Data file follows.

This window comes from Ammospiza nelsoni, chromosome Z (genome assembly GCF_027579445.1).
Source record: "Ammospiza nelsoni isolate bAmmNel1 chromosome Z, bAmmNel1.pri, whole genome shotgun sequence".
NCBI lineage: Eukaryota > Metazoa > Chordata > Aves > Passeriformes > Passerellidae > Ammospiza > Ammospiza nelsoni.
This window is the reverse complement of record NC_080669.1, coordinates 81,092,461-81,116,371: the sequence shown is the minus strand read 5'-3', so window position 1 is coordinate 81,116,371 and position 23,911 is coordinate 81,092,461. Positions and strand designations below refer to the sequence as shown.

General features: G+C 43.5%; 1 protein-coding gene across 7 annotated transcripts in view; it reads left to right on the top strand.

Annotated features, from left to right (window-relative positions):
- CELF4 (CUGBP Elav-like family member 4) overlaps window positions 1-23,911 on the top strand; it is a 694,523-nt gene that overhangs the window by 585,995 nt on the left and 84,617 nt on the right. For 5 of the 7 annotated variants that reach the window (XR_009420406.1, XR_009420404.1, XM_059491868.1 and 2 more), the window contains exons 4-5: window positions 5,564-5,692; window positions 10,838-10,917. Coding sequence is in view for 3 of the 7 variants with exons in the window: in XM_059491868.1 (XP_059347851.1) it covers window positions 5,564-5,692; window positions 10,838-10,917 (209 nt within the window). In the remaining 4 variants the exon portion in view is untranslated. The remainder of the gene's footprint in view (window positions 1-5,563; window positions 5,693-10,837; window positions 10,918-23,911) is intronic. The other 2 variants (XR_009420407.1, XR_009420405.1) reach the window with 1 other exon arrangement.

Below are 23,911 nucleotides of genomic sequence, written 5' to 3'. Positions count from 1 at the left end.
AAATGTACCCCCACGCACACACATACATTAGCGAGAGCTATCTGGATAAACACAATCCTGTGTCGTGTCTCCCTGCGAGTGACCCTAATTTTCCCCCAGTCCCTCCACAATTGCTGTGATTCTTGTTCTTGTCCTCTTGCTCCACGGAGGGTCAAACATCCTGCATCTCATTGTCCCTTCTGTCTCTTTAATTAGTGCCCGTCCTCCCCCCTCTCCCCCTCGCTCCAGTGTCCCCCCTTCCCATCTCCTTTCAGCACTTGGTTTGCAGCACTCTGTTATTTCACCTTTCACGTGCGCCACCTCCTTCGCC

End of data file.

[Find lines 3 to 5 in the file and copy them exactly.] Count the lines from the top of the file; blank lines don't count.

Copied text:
NCBI lineage: Eukaryota > Metazoa > Chordata > Aves > Passeriformes > Passerellidae > Ammospiza > Ammospiza nelsoni.
This window is the reverse complement of record NC_080669.1, coordinates 81,092,461-81,116,371: the sequence shown is the minus strand read 5'-3', so window position 1 is coordinate 81,116,371 and position 23,911 is coordinate 81,092,461. Positions and strand designations below refer to the sequence as shown.

General features: G+C 43.5%; 1 protein-coding gene across 7 annotated transcripts in view; it reads left to right on the top strand.